14. When you specify a SQL Mail profile name, the name should not be longer than 32 characters.

15. Try to install the latest version of a mail client.

Because many problems with configuring SQL Mail are due to use of an incorrect Mapi32.dll file, you should install the latest version of a mail client. For example, only the Microsoft Outlook 2000 client, or later, is supported for use with SQL Mail 2000.

16. You can get the error 18007 when you attempt to run sp_processmail to process queries sent through e-mail.

This is an SQL Server 7.0 bug; SQL Server 2000 does not contain such problems. To work around this problem, change sp_process mail to declare @set_user and @dbuse as varchar(128) instead of sysname.

17. The xp_sendmail extended stored procedure breaks text data into 4,096 byte pieces and each piece is separated with a carriage return and a tab.

To work around this problem, you can send the text as an attachment using the @attachments parameter of the xp_sendmail extended stored procedure.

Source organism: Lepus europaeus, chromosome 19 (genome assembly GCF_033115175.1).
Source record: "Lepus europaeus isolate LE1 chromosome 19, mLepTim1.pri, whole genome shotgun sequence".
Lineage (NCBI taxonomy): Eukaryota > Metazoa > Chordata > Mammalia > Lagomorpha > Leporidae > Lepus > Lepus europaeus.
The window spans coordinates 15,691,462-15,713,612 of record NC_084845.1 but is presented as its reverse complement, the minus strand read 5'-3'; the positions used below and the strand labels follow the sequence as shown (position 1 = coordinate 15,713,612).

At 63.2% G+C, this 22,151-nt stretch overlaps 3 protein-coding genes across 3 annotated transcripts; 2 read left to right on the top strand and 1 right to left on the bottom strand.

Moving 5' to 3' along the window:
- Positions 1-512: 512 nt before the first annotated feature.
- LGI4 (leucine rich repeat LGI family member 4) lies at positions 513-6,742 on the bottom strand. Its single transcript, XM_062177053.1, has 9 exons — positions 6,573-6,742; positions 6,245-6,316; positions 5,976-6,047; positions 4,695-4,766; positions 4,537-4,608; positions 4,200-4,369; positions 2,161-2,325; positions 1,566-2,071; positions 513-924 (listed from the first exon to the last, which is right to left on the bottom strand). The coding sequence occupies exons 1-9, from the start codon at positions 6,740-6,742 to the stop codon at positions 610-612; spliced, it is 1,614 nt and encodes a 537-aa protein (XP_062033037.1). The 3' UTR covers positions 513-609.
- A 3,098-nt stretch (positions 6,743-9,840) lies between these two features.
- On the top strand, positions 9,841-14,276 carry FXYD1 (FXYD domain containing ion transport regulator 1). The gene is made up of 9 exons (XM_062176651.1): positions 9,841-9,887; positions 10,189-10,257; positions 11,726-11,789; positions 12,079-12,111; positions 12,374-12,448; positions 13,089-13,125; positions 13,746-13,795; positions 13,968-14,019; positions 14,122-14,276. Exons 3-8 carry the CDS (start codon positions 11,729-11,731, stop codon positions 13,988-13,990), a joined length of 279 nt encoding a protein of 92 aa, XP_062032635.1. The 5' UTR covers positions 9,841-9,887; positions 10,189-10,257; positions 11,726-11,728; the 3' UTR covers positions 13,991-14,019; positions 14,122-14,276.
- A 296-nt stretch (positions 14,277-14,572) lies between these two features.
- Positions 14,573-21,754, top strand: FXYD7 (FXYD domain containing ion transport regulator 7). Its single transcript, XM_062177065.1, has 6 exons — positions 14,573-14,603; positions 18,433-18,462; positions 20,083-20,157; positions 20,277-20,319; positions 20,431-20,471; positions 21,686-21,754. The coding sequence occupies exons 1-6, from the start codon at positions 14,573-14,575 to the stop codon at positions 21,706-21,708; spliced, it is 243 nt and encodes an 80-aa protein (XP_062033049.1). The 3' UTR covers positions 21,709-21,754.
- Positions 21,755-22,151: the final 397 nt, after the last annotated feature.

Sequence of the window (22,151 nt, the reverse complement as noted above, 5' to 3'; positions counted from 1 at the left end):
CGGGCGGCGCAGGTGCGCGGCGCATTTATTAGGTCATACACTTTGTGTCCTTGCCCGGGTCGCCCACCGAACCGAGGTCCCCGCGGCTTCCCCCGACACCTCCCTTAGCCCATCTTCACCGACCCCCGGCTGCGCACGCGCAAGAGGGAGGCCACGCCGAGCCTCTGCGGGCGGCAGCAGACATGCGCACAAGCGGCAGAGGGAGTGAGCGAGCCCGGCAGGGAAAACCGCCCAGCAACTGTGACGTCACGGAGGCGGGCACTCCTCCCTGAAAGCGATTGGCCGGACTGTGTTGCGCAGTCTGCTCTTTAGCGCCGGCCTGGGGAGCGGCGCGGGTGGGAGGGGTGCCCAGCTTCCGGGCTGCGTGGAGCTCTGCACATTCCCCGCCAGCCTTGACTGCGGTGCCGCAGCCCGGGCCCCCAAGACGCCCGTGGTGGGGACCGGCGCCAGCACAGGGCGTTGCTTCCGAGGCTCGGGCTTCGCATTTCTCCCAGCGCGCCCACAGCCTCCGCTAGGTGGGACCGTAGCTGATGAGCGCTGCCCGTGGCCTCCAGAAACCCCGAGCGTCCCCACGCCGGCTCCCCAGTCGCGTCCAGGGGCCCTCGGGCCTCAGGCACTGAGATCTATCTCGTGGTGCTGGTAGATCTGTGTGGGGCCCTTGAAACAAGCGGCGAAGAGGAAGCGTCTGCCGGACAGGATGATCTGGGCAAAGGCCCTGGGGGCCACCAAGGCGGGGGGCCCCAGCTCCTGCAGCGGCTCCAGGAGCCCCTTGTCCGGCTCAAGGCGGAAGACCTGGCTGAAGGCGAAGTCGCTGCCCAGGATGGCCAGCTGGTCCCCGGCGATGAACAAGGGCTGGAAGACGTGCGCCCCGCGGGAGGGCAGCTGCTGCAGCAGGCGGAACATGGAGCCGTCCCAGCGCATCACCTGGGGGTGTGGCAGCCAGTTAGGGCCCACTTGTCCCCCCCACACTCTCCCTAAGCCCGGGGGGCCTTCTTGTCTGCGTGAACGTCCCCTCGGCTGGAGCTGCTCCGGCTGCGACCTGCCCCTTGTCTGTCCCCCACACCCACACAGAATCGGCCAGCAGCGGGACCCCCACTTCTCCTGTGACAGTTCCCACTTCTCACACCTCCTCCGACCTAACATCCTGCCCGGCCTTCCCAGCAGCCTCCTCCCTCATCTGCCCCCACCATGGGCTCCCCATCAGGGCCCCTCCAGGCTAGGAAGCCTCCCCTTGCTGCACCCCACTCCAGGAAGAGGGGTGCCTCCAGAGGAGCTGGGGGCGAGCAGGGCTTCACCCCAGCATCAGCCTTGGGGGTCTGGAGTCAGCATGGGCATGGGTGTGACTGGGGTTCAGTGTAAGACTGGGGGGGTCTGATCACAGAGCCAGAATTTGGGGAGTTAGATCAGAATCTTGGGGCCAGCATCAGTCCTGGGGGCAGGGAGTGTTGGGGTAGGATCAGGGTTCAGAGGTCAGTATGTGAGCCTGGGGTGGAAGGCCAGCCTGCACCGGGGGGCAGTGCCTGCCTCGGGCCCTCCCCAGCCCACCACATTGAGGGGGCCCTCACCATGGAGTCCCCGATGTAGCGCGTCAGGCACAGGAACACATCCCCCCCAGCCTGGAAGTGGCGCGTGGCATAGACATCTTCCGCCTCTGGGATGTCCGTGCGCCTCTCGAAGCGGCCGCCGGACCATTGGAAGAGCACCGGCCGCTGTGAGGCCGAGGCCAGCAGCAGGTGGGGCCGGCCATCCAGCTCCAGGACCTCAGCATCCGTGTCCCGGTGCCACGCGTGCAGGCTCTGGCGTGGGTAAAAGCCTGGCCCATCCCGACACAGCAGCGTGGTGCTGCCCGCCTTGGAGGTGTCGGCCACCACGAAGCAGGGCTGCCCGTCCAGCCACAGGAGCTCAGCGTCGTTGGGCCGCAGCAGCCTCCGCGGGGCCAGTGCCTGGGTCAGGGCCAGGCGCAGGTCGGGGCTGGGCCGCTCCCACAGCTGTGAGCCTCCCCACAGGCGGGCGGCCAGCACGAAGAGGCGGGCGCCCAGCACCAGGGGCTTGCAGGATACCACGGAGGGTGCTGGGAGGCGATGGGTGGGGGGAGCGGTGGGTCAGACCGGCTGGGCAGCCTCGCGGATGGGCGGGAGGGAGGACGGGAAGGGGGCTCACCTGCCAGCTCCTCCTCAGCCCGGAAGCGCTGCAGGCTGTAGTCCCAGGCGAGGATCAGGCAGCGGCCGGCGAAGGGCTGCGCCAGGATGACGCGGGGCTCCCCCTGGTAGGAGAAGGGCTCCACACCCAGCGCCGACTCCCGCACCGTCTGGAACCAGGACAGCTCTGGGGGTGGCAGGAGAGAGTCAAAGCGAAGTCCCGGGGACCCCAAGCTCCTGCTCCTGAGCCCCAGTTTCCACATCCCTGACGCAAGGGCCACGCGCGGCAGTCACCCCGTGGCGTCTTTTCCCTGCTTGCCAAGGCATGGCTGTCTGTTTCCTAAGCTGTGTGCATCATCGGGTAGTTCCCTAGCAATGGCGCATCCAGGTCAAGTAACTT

18. The xp_sendmail extended stored procedure causes an exception error and stop if the amount of results in bytes of the query is greater than 8 megabytes (MB) and the results are not attached as a file.

To work around this problem, you should use the @attach_results=true parameter with xp_sendmail extended stored procedure when the results are very large.

19. The xp_sendmail extended stored procedure may cause error 35909.

To work around this problem, you should use the @attach_results=true parameter with xp_sendmail extended stored procedure or do not set @width parameter greater than 2000.

20. The sp_processmail stored procedure may fail with error 18023.

This is an SQL Server 2000 bug. This bug was fixed in SQL Server 2000 service pack 2.

» See All Articles by Columnist Alexander Chigrik